Value Preservation / Crisis Preparedness

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By Steven Logue, Vice President, USI Insurance Services LLC 

Experts in crisis management and communications provided valuable insights into how to protect a company from crisis by planning, preparing, responding to and mitigating the impact on the brand.

Featured Speakers

  • Michael Jacoby – Senior Managing Director, Phoenix Capital Resources (Moderator)
  • Annalisa Fornarelli – Vice President Global Food Safety & Quality Control, Campbell Soup Company
  • Megan Keohane – Assistant Vice President, Buchanan Public Relations
  • Suzanne Watts – Vice President, Corporate Marketing & Communications, Day & Zimmermann

Any event, situation or initiative that can harm your brand and growth prospects or damage your company’s reputation, constitutes a crisis. Moreover, today’s digital media can amplify even run of the mill crises.

How can you plan and/or prepare for a crisis?

  • Scenario plan.
  • Assess the risk and be sure to include the specific subject matter experts in the process.
  • Meet with senior leadership to score the probability of the event and assess the likely business impact.
  • Create specific contact teams, with clearly defined responsibilities and a hierarchy for escalating the crisis internally.
  • Identify a single spokesperson, to ensure a unified message aligned with your strategy.
  • If the press will be involved, draft anticipated questions and prepare answers. A response of “no comment” does not work, particularly if you are trying to get ahead of a breaking negative news story. The court of public opinion won’t accept it.

All of these points enable the company to prioritize the development of plans for the most severe specific risk.


Conduct tabletop exercises for crisis

  • Identify your most risky areas and practice your response periodically.
  • Live drills will help you identify areas that needed to be tweaked. For instance, involve field level sales employees, to make sure they have the tools to respond to customer inquiries, etc.


Tensions between operations and legal during crisis

  • Typically the board of directors always wants all the information. However, sometimes the information is legally privileged, and access is restricted.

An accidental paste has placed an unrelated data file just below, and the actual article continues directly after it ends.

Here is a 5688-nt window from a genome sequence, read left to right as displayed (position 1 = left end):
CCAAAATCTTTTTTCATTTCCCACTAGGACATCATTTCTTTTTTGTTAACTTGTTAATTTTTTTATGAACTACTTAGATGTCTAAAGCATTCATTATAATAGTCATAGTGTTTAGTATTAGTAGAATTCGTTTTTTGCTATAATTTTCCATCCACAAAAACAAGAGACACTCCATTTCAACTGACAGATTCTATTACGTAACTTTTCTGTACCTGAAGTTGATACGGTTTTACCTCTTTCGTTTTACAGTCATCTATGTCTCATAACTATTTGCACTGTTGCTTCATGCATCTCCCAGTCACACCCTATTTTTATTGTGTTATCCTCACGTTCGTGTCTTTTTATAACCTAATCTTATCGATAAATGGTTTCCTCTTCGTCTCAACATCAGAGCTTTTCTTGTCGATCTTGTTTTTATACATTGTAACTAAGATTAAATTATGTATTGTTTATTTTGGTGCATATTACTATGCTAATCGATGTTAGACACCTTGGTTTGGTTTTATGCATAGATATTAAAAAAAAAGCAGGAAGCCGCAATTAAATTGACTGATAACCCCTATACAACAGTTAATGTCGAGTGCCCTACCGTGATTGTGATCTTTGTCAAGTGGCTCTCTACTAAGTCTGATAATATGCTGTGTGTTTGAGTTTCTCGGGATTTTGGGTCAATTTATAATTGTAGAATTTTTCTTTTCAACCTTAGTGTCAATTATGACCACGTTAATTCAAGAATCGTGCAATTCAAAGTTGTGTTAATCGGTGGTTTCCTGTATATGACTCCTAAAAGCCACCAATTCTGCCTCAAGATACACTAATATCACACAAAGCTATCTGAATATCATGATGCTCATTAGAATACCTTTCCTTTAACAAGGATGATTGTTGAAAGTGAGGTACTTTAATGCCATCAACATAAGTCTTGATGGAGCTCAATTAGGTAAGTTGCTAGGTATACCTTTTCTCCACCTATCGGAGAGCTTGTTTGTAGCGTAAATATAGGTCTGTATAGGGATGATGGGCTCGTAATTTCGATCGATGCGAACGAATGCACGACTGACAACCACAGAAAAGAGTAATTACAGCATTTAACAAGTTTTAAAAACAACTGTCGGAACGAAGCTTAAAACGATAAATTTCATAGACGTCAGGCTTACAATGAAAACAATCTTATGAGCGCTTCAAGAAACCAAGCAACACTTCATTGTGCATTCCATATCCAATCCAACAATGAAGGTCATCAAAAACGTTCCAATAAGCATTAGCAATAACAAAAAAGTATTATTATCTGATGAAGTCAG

• Identify specific decision areas and assign levels of responsibility for making those decisions to help minimize the friction.


What can companies do to prevent a crisis from occurring or detect its existence?

  • A culture of safety and transparency is key.
  • Scenario planning and training will help you be prepared. Nurture a culture that encourages “See Something Say Something.”
  • Understand the risk in the entire supply chain. Work to eliminate the opportunity for human mistakes.


Tools to minimize the impact of a crisis 

  • Have a crisis response plan in place, but recognize a plan often needs to change as a crisis evolves.
  • It’s important to have the right data and be able to adapt so that you can act quickly.
  • Involve the proper attorneys and ensure they approve any and all communications.
  • There is a balance between acting too quickly and making sure you have the right response.


In an acquisition, how can crisis preparedness issues impact the due diligence process and/or the post-acquisition integration?

  • Due diligence in crisis preparedness and response prior to the acquisition is critical.
  • Smaller target companies will have different risk tolerances and will respond differently than a larger company.
  • The target’s preparedness is part of the due diligence process to help preserve value. It is also important to assess the target’s reputation in the industry and anticipate customers’ reactions to a potential crisis.
  • Post-acquisition crisis preparedness should be reviewed and enhanced as part of the integration, as new risks and critical company contacts are needed to now work together.


How have cyber threats changed contingency planning?

  • Incorporate cyber scenarios into your crisis plans and make it a component of your drills.